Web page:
ALBUQUERQUE, N.M. (KRQE) – School districts like Albuquerque Public Schools are partnering and hosting shot clinics offering the newest COVID vaccine, specifically made to fight off Omicron variants. But will anyone take up the offer? The latest data shows fewer people, especially kids, are getting that updated booster.

“What we’re seeing with every ensuing vaccine is that fewer and fewer people are getting that vaccine. And then when you compare adults, especially the oldest adults to younger children, they have much less booster intake than the adults,” said Dr. Laura Parajon, Deputy Cabinet Secretary for the New Mexico Department of Health. “We’re concerned for the winter because as we’re seeing more people gather indoors, and people have more chance to get a respiratory infection like COVID that’s so infectious, there’s more chance of people getting sick or hospitalized.”

According the state’s dashboard, only about 1,600 12-17-year-olds have gotten the updated COVID vaccine shot. That’s compared to 60% of that age group getting the initial series of shots.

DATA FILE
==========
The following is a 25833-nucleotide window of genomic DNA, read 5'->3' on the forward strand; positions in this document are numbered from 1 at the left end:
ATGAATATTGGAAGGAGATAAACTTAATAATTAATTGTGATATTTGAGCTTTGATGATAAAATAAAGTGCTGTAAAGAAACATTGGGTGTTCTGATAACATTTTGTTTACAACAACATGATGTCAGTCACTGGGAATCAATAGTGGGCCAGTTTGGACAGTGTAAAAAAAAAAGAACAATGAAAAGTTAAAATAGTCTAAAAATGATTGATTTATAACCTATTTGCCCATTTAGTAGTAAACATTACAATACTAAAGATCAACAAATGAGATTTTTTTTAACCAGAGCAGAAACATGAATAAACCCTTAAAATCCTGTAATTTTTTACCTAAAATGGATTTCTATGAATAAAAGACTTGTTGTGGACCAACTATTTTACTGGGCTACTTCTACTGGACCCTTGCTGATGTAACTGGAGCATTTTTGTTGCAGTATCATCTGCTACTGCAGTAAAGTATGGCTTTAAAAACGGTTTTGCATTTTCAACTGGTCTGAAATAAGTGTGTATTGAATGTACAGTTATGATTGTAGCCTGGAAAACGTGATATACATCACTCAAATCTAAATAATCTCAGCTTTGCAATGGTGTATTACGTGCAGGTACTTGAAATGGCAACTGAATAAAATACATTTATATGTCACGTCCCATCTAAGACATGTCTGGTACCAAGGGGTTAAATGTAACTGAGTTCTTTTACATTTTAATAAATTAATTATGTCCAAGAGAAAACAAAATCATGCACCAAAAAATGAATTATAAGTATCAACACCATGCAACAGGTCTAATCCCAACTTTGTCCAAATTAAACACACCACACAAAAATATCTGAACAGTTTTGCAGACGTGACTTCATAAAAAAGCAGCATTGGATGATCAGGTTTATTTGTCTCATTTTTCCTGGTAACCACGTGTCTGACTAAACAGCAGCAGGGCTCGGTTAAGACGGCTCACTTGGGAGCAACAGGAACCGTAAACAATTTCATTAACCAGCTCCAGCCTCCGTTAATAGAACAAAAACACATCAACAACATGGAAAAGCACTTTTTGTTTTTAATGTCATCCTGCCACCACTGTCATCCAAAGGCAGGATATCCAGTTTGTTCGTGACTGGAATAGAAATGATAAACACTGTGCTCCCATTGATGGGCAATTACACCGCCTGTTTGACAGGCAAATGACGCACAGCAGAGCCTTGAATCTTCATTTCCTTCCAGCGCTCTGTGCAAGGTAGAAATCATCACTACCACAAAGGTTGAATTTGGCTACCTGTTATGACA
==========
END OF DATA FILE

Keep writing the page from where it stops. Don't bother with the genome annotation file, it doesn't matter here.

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NMDOH said fewer kids may be getting the shot because of confusion among the different shots and doses, because the virus is more severe in the elderly, or simply because people have returned back to pre-pandemic behaviors and activities. While data shows the virus is less severe in children, NMDOH said kids still need protection.

“Super valid for parents who are wondering yeah, should I really get my child vaccinated this winter,” said Parajon. “Most of the times, COVID isn’t as risky for children but it still can be. There are still a lot of children who get sick. You also don’t want your kid to miss school, like our kids missed so much school during the pandemic and that really affected them.”

Dr. Parajon also said getting kids protected will help protect older populations from COVID and themselves.

“We still have to protect our older populations from COVID…but like I said there are still kids who are getting sick, there are kids who still get long term effects from COVID, they can get long COVID, so that’s why we’re really encouraging parents to get vaccines for their kids when they’re eligible,” said Dr. Parajon.

NMDOH also notes that immunity wanes over time, saying people of all ages should get the updated COVID vaccine shots just like they do with the flu shot. It is unclear when we could see that updated booster available for children under five.

The lack of receiving the updated shot is not just among the young. The state’s dashboard also shows only 10% of those 65 and older have gotten the updated Omicron booster, versus 97% completing the initial vaccine series. Dr. Parajon said the majority of cases in the state are of the Omicron variant.